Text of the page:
About Bitcoin Price What is Bitcoin? By Markets Insider Bitcoin keeps coming back in the headlines. With any Bitcoin price change making news and keeping investors guessing.
In countries that accept it, you can buy groceries and clothes just as you would with the local currency.
What is this?
Only bitcoin is entirely digital; no one is carrying actual bitcoins around in their pocket. Bitcoin is divorced from governments and central banks. It’s organized through a network known as a blockchain, which is basically an online ledger that keeps a secure record of each transaction and bitcoin price all in one place. Every time anyone buys or sells bitcoin, the swap gets logged.
Several hundred of these back-and-forths make up a block. No one controls these blocks, because blockchains are decentralized across every computer that has a bitcoin wallet, which you only get if you buy bitcoins.
Why Bitcoin is Gaining Traction
Why bother using it? True to its origins as an open, decentralized currency, bitcoin is meant to be a quicker, cheaper, and more reliable form of payment than money tied to individual countries. In addition, it’s the only form of money users can theoretically “mine” themselves, if they and their computers have the ability. But even for those who don’t discover using their own high-powered computers, anyone can buy and sell bitcoins at the bitcoin price they want, typically through online exchanges like Coinbase or LocalBitcoins.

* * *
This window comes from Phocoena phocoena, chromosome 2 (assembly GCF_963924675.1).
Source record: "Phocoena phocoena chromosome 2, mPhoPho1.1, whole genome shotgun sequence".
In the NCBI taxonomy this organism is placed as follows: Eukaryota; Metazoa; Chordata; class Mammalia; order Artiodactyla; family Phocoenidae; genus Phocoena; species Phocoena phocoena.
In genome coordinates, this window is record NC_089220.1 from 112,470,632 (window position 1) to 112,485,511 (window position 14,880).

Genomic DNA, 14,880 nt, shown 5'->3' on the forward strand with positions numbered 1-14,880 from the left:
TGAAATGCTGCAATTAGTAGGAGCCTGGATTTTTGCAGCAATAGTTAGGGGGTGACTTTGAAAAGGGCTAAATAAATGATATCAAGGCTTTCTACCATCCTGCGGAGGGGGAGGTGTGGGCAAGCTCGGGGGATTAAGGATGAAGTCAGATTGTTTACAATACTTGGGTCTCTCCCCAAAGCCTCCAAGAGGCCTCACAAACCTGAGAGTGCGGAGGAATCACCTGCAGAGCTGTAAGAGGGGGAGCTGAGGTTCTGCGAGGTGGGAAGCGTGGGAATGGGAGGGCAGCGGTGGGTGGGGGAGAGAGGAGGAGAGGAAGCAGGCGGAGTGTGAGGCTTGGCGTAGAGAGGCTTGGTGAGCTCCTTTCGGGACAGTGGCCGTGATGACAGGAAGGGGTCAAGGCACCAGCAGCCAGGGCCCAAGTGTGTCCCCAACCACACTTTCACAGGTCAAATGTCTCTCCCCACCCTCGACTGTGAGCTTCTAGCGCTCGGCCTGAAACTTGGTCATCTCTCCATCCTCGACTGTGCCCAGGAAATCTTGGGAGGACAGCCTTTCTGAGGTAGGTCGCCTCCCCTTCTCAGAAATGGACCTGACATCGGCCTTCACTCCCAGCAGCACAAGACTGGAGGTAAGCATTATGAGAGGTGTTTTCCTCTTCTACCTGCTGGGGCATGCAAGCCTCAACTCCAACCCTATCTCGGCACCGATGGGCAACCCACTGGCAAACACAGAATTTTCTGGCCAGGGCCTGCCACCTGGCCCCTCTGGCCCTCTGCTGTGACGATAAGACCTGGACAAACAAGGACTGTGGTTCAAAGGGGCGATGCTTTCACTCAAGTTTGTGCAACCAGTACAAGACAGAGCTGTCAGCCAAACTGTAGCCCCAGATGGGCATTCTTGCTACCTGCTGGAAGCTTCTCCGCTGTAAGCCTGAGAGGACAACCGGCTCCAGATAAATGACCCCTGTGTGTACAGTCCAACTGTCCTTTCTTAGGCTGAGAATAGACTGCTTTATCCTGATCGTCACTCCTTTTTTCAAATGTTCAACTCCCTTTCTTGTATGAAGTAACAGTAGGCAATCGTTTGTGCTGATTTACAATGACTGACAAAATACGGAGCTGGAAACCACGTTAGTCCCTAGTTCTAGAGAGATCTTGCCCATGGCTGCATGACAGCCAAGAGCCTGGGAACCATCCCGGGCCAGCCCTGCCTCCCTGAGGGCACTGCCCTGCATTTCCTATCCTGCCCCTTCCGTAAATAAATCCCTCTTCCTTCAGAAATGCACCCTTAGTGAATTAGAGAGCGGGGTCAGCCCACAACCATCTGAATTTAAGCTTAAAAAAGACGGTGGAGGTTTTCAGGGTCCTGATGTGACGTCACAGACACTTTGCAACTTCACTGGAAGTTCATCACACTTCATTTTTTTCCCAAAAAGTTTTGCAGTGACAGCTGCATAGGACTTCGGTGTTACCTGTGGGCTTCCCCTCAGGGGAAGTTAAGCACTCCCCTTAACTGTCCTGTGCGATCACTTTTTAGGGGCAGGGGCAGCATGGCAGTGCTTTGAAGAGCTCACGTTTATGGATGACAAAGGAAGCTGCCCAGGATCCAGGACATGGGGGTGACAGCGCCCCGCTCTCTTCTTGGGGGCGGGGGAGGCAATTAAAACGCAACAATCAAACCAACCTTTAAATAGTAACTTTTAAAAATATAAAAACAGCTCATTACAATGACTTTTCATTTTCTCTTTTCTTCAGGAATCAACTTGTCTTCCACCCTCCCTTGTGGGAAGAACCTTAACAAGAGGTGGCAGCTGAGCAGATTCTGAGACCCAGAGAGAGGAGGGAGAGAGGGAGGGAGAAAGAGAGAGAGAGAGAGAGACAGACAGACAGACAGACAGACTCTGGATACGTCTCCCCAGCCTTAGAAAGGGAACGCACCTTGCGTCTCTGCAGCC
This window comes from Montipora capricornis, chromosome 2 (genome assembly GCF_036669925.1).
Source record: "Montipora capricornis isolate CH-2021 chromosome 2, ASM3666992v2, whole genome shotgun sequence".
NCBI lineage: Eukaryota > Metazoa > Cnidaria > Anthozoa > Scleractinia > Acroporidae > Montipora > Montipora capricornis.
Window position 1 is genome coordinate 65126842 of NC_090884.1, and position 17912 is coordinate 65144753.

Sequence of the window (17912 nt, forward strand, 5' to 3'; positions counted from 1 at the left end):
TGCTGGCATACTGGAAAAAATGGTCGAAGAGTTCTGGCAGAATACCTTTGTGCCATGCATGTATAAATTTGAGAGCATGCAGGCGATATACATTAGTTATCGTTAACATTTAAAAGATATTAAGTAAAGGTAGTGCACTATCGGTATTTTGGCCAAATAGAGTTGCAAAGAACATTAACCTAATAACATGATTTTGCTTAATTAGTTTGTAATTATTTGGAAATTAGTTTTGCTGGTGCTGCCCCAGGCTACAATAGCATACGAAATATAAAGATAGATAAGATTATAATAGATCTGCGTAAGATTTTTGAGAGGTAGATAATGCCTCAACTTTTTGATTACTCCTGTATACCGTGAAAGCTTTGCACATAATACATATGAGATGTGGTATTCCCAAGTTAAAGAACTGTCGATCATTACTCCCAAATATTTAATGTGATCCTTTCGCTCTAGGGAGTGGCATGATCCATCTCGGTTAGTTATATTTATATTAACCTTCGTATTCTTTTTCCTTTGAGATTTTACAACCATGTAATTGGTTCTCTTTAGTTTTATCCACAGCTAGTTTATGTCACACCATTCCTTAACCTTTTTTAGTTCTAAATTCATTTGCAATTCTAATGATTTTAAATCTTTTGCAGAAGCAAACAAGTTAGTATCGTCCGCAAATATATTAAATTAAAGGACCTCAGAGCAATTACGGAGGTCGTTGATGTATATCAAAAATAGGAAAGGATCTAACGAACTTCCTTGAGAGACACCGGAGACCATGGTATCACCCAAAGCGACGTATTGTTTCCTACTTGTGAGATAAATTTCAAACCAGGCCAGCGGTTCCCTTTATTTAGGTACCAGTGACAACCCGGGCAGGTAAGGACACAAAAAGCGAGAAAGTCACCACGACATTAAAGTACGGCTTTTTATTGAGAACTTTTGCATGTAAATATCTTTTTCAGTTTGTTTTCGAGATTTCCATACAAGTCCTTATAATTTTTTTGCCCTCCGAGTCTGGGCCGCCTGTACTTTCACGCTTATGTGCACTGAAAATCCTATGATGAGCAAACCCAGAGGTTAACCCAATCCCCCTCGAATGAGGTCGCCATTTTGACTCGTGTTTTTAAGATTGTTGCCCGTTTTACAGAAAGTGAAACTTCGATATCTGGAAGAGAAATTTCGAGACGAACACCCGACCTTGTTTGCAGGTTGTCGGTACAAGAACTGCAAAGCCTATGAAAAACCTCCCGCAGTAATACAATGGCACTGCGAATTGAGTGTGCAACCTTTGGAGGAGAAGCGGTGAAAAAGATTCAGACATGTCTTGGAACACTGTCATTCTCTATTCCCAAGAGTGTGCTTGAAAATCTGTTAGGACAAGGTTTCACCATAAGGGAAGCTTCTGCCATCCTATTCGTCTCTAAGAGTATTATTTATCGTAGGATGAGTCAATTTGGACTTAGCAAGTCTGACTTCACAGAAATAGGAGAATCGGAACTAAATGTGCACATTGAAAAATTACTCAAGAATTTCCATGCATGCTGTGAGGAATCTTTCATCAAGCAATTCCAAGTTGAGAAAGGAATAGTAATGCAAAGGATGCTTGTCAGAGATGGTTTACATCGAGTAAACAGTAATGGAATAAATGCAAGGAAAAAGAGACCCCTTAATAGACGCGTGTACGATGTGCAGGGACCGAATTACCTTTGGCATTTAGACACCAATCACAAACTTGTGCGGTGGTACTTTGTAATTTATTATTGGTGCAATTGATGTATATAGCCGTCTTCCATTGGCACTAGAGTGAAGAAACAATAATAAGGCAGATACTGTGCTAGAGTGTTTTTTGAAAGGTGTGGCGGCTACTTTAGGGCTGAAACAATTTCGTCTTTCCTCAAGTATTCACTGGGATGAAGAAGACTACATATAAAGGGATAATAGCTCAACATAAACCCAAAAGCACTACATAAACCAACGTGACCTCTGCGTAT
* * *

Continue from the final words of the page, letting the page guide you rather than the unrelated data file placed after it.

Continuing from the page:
A survey showed bitcoin users tend to be overwhelmingly white and male, but of varying incomes.
Why Invest in Bitcoin?
The people with the most bitcoins are more likely to be using it for illegal purposes, the survey suggested. Each bitcoin has a complicated ID, known as a hexadecimal code, that is many times more difficult to steal than someone’s credit-card information. And since there is a finite number to be accounted for, there is less of a chance bitcoin or fractions of a bitcoin will go missing.
But while fraudulent credit-card purchases are reversible, bitcoin transactions are not. Satoshi Nakamoto, bitcoin’s enigmatic founder, arrived at that number by assuming people would discover, or “mine,” a set number of blocks of transactions daily. Every four years, the number of bitcoins released relative to the previous cycle gets cut in half, as does the reward to miners for discovering new blocks.
The reward right now is As a result, the number of bitcoins in circulation will approach 21 million, but never hit it. This means bitcoin never experiences inflation. Unlike US dollars, whose buying power the Fed can dilute by printing more greenbacks, there simply won’t be more bitcoin available in the future.